With regards to No-Fault evictions, such as terminating a month-to-month tenancy, only certain reasons are allowed.  Those include, 1) if the owner wishes to move into the property, 2) if the owner wishes to remove the property from the rental market, 3) if the owner has entered into a sale of the property to a buyer who intends to occupy the property, 4) if the owner wishes to rehabilitate the property (pursuant to maintaining habitability only), or 5) by order of government or local agency with regards to habitability or illegal use/occupancy. Again - if your City or County has a moratorium that is in place, this may also impact your ability to serve any notice with regards to at-fault or no-fault causes outlined in AB-3088.


With regards to At-Fault eviction where a covenant of the agreement is violated or the Tenant is creating a nuisance, and not based, in whole or in part, on the failure to pay rent or any other charges, a standard 3-Day Notice may be issued, provided a local ordinance doesn’t restrict you further.


Due to the overwhelming volume of calls and emails our office has received with regards to these new changes, our office will not be able to answer your personal questions absent the scheduling of a consultation with our attorneys.  Our consultation fees are $300 for up to one hour with regards to residential evictions and most commercial evictions.


Additional Helpful Information – including links and important deadlines:

Click here to access the full text of AB 3088.

To see if your tenants' households qualify as "High Income", click here to access the Department of Housing and Community Development's "State Income Limits for 2020" and scroll to the County your property resides in.


September 30, 2020 – You must have served your Notice of Statewide COVID-19 Tenant Protection PRIOR to this date if your tenant did not pay you rent for any month between March 1, 2020 and August 31, 2020.


October 5, 2020 – if you have a pending Unlawful Detainer based on non-payment of rent, the court will not issue a summons or enter a default until after this date.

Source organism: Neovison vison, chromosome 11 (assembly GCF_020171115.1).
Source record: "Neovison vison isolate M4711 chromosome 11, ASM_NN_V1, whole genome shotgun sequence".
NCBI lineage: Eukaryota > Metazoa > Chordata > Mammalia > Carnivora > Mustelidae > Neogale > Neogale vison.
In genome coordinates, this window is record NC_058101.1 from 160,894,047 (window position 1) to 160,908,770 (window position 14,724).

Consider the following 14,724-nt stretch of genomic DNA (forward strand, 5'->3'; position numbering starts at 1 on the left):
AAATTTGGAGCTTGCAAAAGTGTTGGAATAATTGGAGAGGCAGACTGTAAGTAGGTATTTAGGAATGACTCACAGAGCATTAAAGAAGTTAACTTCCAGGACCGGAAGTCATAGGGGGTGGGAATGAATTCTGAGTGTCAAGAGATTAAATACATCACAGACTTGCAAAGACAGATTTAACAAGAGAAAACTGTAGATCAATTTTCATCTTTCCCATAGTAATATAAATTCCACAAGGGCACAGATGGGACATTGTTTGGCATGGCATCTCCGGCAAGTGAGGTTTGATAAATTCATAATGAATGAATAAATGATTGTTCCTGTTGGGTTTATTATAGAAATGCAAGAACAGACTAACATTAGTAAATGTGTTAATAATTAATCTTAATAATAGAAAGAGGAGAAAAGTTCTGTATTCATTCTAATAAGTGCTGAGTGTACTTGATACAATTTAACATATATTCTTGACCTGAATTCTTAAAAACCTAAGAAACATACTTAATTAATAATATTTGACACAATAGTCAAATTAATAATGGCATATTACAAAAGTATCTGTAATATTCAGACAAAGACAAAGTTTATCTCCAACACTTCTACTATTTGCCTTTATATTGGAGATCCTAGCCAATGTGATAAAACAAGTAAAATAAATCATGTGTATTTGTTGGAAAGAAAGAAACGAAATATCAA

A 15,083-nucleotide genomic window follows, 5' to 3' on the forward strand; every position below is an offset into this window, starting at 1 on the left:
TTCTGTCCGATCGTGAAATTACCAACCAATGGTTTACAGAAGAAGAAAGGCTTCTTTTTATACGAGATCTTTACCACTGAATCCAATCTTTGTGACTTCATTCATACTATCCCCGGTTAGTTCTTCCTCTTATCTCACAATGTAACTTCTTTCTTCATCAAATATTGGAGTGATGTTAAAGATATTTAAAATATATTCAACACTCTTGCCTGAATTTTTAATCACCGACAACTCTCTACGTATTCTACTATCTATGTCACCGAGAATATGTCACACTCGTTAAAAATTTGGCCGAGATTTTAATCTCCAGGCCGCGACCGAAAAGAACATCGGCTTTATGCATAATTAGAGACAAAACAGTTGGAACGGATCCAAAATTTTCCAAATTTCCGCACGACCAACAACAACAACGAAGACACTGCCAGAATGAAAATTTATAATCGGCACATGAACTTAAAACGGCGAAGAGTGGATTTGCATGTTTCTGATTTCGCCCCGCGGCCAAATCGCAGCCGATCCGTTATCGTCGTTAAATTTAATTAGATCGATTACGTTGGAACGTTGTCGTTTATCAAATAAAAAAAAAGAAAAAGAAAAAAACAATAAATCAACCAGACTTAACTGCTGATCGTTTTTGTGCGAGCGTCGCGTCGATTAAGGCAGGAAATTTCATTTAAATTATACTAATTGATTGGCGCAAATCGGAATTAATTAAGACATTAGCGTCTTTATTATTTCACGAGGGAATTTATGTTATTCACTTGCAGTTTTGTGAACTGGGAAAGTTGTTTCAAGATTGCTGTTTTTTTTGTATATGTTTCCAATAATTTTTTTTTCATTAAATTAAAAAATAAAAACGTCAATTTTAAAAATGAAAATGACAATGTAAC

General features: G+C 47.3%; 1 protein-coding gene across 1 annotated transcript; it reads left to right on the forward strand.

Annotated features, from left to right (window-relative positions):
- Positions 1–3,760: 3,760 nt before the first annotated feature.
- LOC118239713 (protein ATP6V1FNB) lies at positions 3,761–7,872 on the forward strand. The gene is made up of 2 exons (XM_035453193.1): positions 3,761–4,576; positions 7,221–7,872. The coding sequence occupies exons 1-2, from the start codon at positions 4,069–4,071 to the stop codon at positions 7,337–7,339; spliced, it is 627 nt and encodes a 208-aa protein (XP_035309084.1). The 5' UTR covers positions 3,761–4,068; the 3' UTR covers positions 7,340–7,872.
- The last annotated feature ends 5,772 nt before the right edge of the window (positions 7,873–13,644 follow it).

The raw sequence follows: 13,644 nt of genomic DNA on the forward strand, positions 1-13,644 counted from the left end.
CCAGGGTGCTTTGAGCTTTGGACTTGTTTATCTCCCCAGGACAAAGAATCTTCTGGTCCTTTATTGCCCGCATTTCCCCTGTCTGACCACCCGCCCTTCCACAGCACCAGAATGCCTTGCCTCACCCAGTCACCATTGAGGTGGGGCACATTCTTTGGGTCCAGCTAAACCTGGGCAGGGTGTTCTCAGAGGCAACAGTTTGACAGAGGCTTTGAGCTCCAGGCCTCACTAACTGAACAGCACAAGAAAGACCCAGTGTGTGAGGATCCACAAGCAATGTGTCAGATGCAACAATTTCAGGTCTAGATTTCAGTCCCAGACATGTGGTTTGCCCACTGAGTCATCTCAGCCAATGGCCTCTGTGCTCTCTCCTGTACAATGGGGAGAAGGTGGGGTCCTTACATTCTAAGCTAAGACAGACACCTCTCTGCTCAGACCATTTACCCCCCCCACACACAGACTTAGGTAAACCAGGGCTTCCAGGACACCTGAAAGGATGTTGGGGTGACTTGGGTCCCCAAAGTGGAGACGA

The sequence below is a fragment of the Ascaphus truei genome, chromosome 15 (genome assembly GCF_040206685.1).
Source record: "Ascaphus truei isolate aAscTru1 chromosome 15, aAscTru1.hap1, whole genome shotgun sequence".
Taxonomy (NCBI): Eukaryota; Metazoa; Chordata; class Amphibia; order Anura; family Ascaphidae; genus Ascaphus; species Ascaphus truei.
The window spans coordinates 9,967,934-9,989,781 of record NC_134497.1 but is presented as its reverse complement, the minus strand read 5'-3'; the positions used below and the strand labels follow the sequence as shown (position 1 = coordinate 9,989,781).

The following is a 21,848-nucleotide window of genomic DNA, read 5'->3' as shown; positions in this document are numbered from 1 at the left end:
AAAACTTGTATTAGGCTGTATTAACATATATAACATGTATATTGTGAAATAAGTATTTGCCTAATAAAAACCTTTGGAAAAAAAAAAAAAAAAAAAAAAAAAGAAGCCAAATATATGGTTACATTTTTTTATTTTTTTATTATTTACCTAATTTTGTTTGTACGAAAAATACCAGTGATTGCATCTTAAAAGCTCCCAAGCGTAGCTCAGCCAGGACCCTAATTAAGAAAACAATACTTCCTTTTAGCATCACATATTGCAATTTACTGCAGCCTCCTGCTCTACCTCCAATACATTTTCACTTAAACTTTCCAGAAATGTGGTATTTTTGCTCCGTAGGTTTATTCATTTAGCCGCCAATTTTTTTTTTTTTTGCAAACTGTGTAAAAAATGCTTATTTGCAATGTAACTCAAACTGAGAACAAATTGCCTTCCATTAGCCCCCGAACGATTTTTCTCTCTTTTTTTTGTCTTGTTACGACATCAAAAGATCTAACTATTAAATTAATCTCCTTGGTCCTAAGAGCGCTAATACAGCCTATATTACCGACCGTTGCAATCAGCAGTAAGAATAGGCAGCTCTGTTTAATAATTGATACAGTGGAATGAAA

January 31, 2021 – tenant must pay at least 25% total of any month’s rent where the Tenant has not paid at least 25% of that month’s rent only during the Transition period.  For example, if your Tenant paid you 12% of September’s rent, 25% of October’s rent, and 0% of November’s rent, they owe you 13% from September’s rent, no additional rent for October, and 25% of November’s rent by January 31, 2021.  The tenant’s timeframe to repay the remainder of the rents will be based on the city or county your property reside in.


February 1, 2021 – you no longer have to give a 15 Business- Day Pay or Quit notice for missed rents going forward, however, you may still fall under the jurisdiction of any moratoria that may still be in place with your local city or county.


February 1, 2021 – you can file an Unlawful Detainer action for a Tenant’s failure to make a payment totaling 25% of any missed month’s rent by January 31, 2021.


March 1, 2021 – this is the date that the State has declared as the beginning of the repayment period for the “Covered Period’s” rents if your City or County had a repayment period start date that fell after this date.


March 31, 2022 – this is the repayment deadline for “Covered Period” rents to be repaid by the Tenant.  If your city or county did not have a repayment period stated in their moratoria or if your city or county did not have a moratoria to begin with, then there is no effective deadline for which your tenant may need to pay you by.  In cases like this, you may seek a judgment for these rents owed through Small Claims court or a civil action, but you will not be able to file an Unlawful Detainer against your tenant for any of the “Covered Period” rents.  This does not waive your right to pursue and Unlawful Detainer for any rents which have not been paid as of February 1, 2021.

AB 3088 Helpful Info